Should You Offer a Free Consultation?

Some clubs give free workouts with a personal trainer. I’ve seen as many as 8 sessions given away to new club members. Of course, the idea behind that is that the client will see the value and continue to train beyond that. I also see clubs and personal trainers that don’t believe in giving away anything for fear that it devalues the training. I have to admit that I fall into that category.

We, at Jiva Fitness, don’t discount anything. I do believe that it does, indeed, devalue the product. However, we do give free, 30 minute consultations. I know that seems counter to what I just said and I know that many fitness professionals will be quick to disagree with that policy, but let me explain.

People that are not fitness enthusiasts (and let’s face it, that most people) can be unsure about signing up for a gym, let alone personal training. The idea of paying a lot of money (the common perception) for a membership or training can be daunting. This is a barrier to entry, a barrier to signing up and getting started. The idea behind offering a free consultation is to remove that barrier. We want to allow them to feel that they can come in, sit down with a qualified professional, be heard and have their questions answered.

Our consultations consist of going through their medical health history, lifestyle questionnaire, and goal clarification and setting. Then, after gathering all of that information, we can make an informed recommendation as to what their next, best course of action should be. Maybe that’s one of our programs, maybe it’s not. Who knows going into this if we are the right fit for their needs?

Now, some may say that if you answer their questions they may just take that advice and go do it on their own. That’s possible, but not common. Usually, when you take that time and they feel that you have really listened to them, they feel special and that the recommendation that you make is made just for them. However, even if they don’t sign up with you, you have given them a great experience and they will tell others about it. (It’s still a win.)

Consider the free consultation and whether it may be right for you. If you are not getting enough new potential clients through your doors, it might be they are feeling that barrier to entry and a free consultation is one way to lower it.

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How Plateaus Happen in Business

We often talk about training plateaus, but plateaus can also happen in your business. Imagine your business growing steadily and then, all of a sudden, your growth stops. The number of clients or members that you have levels off and you’re left wondering, “What just happened.”

Sometimes these plateaus happen because you got comfortable with the amount of clients or members that you have and stopped actively seeking more. Maybe you decided to spend less money on marketing, or you went to fewer networking opportunities, or stopped asking for referrals. Those things that you did so diligently when you were trying to build your business have fallen by the wayside and… so has the growth of your business.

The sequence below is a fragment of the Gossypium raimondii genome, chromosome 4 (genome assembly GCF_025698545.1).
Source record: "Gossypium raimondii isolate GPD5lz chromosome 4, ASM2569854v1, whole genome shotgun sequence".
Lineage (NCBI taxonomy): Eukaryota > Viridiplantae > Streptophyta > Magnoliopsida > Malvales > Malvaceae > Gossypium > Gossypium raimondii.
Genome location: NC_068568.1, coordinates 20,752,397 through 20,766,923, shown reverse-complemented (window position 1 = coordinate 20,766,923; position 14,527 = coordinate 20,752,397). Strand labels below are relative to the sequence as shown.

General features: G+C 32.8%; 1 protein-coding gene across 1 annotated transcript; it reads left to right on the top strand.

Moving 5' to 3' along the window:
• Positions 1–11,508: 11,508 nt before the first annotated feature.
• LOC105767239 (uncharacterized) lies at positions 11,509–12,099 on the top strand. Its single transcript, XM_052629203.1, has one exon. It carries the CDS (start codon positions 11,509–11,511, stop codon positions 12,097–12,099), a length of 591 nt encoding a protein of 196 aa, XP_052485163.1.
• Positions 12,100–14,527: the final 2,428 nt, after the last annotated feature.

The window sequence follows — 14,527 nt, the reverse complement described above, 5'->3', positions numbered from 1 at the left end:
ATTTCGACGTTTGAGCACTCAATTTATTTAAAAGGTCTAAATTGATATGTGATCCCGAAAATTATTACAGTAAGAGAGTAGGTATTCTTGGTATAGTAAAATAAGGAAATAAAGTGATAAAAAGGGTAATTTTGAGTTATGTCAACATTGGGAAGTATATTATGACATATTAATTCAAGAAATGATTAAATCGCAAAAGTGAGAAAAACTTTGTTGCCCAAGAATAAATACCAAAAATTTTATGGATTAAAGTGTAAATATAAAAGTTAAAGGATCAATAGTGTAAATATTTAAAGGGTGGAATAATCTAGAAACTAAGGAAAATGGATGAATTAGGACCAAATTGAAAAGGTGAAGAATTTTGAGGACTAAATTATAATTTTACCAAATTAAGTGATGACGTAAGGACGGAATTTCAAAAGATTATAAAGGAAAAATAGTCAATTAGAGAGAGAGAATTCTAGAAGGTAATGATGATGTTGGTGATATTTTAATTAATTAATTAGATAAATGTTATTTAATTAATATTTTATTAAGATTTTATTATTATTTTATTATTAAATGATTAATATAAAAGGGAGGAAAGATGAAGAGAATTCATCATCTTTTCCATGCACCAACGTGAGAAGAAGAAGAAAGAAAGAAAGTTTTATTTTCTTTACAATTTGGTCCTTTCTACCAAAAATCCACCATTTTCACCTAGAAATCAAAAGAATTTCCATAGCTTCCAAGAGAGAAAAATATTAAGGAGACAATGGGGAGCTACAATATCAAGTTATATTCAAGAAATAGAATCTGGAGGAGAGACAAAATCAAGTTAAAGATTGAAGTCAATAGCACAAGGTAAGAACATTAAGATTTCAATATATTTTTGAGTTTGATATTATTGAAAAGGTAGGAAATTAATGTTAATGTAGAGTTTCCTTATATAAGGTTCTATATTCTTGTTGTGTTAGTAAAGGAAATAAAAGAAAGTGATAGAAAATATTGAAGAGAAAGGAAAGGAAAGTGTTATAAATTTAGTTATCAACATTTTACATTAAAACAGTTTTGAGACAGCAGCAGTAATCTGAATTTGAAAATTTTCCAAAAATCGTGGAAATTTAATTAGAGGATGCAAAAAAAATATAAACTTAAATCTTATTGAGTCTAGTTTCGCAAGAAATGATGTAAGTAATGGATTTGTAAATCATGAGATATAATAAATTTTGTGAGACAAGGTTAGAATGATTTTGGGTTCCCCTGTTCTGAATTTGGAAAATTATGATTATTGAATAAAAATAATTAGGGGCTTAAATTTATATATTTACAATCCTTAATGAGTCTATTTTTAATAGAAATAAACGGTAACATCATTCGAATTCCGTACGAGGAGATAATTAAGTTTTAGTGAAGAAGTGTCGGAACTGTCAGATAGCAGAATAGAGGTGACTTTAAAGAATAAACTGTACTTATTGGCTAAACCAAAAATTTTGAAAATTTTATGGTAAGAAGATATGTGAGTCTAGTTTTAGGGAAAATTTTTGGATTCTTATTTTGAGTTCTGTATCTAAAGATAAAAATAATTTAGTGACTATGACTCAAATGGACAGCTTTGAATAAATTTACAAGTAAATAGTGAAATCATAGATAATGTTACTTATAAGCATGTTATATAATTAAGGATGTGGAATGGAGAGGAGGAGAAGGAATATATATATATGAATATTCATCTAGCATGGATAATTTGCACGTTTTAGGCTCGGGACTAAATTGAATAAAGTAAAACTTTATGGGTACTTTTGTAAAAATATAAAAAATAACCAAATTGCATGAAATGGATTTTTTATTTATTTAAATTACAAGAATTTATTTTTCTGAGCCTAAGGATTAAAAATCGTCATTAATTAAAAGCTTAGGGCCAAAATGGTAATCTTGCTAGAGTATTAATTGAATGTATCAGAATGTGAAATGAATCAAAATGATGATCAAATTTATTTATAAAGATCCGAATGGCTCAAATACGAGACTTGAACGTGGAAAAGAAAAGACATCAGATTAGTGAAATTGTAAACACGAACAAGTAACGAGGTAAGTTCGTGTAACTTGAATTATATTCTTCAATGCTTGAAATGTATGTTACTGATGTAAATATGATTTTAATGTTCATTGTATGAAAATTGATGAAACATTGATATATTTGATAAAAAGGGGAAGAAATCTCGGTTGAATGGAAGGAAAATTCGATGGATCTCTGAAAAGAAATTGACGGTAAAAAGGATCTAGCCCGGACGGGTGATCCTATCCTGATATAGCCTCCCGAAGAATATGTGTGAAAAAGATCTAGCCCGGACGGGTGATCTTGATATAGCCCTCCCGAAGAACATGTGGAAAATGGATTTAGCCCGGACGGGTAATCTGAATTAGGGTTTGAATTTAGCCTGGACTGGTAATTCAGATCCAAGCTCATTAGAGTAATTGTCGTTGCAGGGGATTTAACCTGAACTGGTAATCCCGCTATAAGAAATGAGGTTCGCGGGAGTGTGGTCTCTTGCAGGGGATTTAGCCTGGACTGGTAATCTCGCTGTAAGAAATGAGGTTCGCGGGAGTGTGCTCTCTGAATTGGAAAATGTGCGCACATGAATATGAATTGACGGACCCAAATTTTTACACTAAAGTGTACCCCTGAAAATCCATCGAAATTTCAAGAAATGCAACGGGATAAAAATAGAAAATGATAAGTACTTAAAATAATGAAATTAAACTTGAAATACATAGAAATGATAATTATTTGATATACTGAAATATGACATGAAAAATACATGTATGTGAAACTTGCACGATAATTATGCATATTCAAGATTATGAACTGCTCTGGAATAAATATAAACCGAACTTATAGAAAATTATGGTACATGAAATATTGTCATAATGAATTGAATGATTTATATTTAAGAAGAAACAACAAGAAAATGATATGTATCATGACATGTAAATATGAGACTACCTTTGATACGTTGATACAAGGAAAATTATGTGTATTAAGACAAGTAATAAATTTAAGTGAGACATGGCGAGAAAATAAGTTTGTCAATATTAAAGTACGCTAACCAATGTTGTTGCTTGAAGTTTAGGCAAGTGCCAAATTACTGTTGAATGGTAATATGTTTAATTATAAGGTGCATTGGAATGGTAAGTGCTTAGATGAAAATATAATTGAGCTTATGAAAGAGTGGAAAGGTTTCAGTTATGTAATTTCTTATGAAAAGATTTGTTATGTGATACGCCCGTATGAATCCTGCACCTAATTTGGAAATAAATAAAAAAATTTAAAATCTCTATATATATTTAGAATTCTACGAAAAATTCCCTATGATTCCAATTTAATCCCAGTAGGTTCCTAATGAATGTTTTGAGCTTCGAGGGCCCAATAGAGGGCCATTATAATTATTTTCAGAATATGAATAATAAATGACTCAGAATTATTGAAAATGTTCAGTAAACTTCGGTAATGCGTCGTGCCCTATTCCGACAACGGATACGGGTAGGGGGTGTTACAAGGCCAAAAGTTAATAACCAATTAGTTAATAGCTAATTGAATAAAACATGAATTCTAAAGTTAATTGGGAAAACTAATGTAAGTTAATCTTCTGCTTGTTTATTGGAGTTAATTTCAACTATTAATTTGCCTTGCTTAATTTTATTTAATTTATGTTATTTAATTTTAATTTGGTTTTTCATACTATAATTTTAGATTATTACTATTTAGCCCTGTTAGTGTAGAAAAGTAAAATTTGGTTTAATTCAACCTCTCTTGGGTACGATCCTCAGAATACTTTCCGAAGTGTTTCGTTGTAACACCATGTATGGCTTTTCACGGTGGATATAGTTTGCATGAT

plateauOther times, you have continued marketing as you have always done and that’s the reason that business has slowed. If the public sees the same ad, picture, sign, or campaign, they can become blind to your marketing efforts. You can think of it as becoming desensitized to what your marketing is saying because they’ve seen it so many times before.

One more reason that you may have hit a plateau, is that something has changed in the market that you may not have noticed. This could be an economic downturn, seasonal change (this often catches new businesses by surprise), or maybe a new competitor opened in town.

These can all be avoided with some due diligence.

Never stop marketing. Even if you are currently comfortable, things change and it’s better to have too many people wanting your service and have a waiting list, than to have too few and leave yourself open to plateaus or downturns.

Always change up your marketing. Think of how often you change your clients’ programs (generally every 4-6 weeks). You can use that same kind of thinking when it comes to your marketing. You can literally periodize it. Plan out your macro, meso, and micro cycles for marketing.

Finally, pay attention to what’s going on in your community. What’s happening in the economy, what events are taking place, who’s new in town. Knowing what’s going on can not only prevent a loss in business, but can show you new opportunities for growth (what might you do if your realized a competitor was actually closing?).

This isn’t to say that you can prevent all plateaus, but these are some common reasons that they occur and some solid ways to prevent them.